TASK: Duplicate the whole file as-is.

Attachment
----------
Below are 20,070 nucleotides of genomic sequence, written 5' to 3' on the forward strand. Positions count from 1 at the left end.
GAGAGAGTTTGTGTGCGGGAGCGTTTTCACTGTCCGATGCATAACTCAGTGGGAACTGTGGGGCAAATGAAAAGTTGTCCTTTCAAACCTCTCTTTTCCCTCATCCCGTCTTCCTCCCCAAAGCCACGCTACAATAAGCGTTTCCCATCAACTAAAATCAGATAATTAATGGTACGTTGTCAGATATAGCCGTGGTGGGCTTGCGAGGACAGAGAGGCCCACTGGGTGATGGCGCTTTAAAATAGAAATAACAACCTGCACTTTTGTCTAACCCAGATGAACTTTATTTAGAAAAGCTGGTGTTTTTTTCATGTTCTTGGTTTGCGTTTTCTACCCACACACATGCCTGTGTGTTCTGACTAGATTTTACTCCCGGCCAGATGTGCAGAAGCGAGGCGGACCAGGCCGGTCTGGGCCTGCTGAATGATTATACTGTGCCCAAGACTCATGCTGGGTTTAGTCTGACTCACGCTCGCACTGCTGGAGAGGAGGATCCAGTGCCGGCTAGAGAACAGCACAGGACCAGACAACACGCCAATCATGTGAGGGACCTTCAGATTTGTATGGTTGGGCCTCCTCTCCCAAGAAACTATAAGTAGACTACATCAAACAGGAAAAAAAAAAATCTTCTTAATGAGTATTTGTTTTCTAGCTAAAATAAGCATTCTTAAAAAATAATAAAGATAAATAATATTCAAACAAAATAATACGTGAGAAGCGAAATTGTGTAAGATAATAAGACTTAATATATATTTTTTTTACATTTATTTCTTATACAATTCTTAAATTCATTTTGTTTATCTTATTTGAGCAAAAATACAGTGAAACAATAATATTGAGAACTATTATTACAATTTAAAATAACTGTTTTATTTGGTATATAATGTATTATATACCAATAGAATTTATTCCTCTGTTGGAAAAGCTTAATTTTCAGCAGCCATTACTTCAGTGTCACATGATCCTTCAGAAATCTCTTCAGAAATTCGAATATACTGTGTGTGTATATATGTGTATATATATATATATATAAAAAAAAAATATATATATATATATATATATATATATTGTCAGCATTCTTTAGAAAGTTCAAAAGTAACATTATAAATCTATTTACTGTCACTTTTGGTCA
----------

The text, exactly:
Below are 20,070 nucleotides of genomic sequence, written 5' to 3' on the forward strand. Positions count from 1 at the left end.
GAGAGAGTTTGTGTGCGGGAGCGTTTTCACTGTCCGATGCATAACTCAGTGGGAACTGTGGGGCAAATGAAAAGTTGTCCTTTCAAACCTCTCTTTTCCCTCATCCCGTCTTCCTCCCCAAAGCCACGCTACAATAAGCGTTTCCCATCAACTAAAATCAGATAATTAATGGTACGTTGTCAGATATAGCCGTGGTGGGCTTGCGAGGACAGAGAGGCCCACTGGGTGATGGCGCTTTAAAATAGAAATAACAACCTGCACTTTTGTCTAACCCAGATGAACTTTATTTAGAAAAGCTGGTGTTTTTTTCATGTTCTTGGTTTGCGTTTTCTACCCACACACATGCCTGTGTGTTCTGACTAGATTTTACTCCCGGCCAGATGTGCAGAAGCGAGGCGGACCAGGCCGGTCTGGGCCTGCTGAATGATTATACTGTGCCCAAGACTCATGCTGGGTTTAGTCTGACTCACGCTCGCACTGCTGGAGAGGAGGATCCAGTGCCGGCTAGAGAACAGCACAGGACCAGACAACACGCCAATCATGTGAGGGACCTTCAGATTTGTATGGTTGGGCCTCCTCTCCCAAGAAACTATAAGTAGACTACATCAAACAGGAAAAAAAAAAATCTTCTTAATGAGTATTTGTTTTCTAGCTAAAATAAGCATTCTTAAAAAATAATAAAGATAAATAATATTCAAACAAAATAATACGTGAGAAGCGAAATTGTGTAAGATAATAAGACTTAATATATATTTTTTTTACATTTATTTCTTATACAATTCTTAAATTCATTTTGTTTATCTTATTTGAGCAAAAATACAGTGAAACAATAATATTGAGAACTATTATTACAATTTAAAATAACTGTTTTATTTGGTATATAATGTATTATATACCAATAGAATTTATTCCTCTGTTGGAAAAGCTTAATTTTCAGCAGCCATTACTTCAGTGTCACATGATCCTTCAGAAATCTCTTCAGAAATTCGAATATACTGTGTGTGTATATATGTGTATATATATATATATATAAAAAAAAAATATATATATATATATATATATATATATTGTCAGCATTCTTTAGAAAGTTCAAAAGTAACATTATAAATCTATTTACTGTCACTTTTGGTCA